A Blog About Intellectual Property Litigation and the District of Delaware

Entries for tag: Inequitable Conduct

Inequitable conduct is, in my humble opinion, the most disappointing claim. Whenever I see it in a pleading, I have a fleeting moment of excitement—maybe the patentee kidnapped the examiner's dog, maybe hypnotism will play a roll, maybe just a classic honeypot?

Roof of rife!
Roof of rife! AI-Generated, displayed with permission

But it's never that. 9 times out of 10, its a reference that wasn't disclosed, but it probably should have been disclosed, yadda, yadda, yadda.

Despite the high standard for pleading IC (and how boring I find it), the claim tends to be fairly resilient. A quick look at recent opinions shows that Delaware Courts have denied the last 7 motions for summary of judgment of no inequitable conduct. You have to go all the way back to February of 2022 to find a success (Extang Corp. v. Truck Accessories Group, LLC, C.A. No. 19-923-KAJ (D. Del. Feb. 8, 2022) (Order)).

Judge Williams' decision last month (unsealed last week) in EIS, Inc. v. Intihealth Ger GmbH, C.A. No. 19-1227-GBW (D. Del Aug. 23, 2023), shows just hard it can be to get rid of inequitable conduct. The inequitable conduct claim there was based on the failure to effectively disclose an allegedly material reference. The reference was in a foreign language, but the applicant had only translated the abstract for the examiner.

The plaintiff moved for summary judgment of no inequitable conduct alleging all of the usual grounds—insufficient evidence of intent to deceive, lack of materiality, all the elements. The argument on lack of materiality was particularly strong because ...

"Hmm, I wonder if the Court would do two trials..." Juan Rumimpunu, Unsplash

Defendants are often looking for ways to resolve cases early—§ 101 motions to dismiss, motions for judgment on the pleadings, early summary judgment motions, and so on. Sometimes these can succeed, but it can vary a lot depending on the judge and the circumstances.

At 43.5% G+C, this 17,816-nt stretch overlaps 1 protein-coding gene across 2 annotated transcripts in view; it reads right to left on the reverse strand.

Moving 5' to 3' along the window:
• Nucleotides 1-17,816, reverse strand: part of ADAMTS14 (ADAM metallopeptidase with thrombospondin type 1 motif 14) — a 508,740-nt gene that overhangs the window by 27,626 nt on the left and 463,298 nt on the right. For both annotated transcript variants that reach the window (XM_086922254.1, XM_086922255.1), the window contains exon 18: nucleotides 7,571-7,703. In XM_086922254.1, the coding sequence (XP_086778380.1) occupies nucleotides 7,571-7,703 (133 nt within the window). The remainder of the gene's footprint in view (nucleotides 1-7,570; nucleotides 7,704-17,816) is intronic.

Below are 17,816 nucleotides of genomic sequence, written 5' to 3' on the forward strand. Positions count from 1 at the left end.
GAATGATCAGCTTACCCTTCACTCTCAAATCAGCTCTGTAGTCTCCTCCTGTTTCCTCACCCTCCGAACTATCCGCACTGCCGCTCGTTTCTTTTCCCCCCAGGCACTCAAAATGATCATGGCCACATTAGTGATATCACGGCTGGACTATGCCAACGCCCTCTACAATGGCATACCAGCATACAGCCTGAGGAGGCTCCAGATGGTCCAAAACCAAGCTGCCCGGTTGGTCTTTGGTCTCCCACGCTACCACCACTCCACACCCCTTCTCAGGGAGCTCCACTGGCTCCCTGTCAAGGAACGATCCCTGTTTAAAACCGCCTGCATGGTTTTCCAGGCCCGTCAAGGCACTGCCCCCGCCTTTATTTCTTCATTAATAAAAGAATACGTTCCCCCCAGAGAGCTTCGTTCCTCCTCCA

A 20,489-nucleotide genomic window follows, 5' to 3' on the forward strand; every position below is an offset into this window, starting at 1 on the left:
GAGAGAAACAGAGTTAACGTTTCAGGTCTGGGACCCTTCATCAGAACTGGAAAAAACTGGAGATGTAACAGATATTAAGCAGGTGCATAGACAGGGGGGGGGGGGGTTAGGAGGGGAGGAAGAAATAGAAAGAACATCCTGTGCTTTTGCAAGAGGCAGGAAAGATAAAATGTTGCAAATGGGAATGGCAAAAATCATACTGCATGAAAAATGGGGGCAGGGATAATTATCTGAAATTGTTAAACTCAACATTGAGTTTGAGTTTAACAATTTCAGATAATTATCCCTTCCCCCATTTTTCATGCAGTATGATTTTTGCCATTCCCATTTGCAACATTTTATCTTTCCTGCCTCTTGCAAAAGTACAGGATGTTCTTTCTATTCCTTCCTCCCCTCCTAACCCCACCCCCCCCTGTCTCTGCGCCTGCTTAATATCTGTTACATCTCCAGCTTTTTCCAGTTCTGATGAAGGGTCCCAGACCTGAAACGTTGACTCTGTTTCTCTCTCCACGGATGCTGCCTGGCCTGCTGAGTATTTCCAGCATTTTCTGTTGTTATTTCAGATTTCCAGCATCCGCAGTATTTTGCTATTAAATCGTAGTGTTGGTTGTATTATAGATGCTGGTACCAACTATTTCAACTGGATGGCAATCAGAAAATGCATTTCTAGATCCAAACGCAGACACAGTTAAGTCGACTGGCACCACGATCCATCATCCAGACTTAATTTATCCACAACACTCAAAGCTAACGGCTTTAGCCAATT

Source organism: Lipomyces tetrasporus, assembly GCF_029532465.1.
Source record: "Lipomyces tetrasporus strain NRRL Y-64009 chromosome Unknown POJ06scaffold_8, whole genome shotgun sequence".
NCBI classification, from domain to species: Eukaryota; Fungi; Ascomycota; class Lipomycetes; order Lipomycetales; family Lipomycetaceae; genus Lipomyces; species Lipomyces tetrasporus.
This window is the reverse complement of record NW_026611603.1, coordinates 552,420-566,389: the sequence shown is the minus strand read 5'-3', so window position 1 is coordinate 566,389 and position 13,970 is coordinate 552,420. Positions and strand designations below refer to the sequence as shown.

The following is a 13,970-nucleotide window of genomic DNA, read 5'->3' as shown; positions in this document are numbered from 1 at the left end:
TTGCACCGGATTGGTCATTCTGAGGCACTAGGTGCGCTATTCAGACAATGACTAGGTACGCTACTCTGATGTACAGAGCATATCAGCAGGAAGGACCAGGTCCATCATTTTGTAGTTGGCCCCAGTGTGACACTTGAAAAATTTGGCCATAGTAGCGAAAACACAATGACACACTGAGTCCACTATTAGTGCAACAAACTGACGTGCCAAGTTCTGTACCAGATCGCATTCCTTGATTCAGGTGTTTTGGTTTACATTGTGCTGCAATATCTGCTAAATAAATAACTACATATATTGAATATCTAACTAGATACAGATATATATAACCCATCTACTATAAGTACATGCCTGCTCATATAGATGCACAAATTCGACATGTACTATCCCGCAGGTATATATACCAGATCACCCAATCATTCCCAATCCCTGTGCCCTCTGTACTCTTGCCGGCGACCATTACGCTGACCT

Here is one I haven't seen before: In Ravgen, Inc. v. Biora Therapeutics, Inc., C.A. No. 20-1734-RGA-JLH (D. Del.), the defendant moved for the Court to schedule a one-day bench trial on inequitable conduct just after the close of expert discovery, and before the summary judgment deadline—around 7-10 months before trial.

Their logic was that a "single one-day …

Attorney searching for factual support for their inequitable conduct allegations
Attorney searching for factual support for their inequitable conduct allegations Agence Olloweb, Unsplash

Yesterday, in Intercept Pharmaceuticals v. Apotex Inc., C.A. No. 20-1105-MN (D. Del. Sept. 1, 2022), Judge Hall granted a motion to amend to add inequitable conduct allegations almost a year after the deadline for amendment in the scheduling order.

Most D. Del. scheduling orders include a deadline for motions to amend or to join additional parties. Normally, the standard for motions to amend in the Third Circuit is relatively easy to meet. But when there is a scheduling order deadline for amendment, the Courts has held that parties must show "good cause" under Rule 16 if they move to amend after the …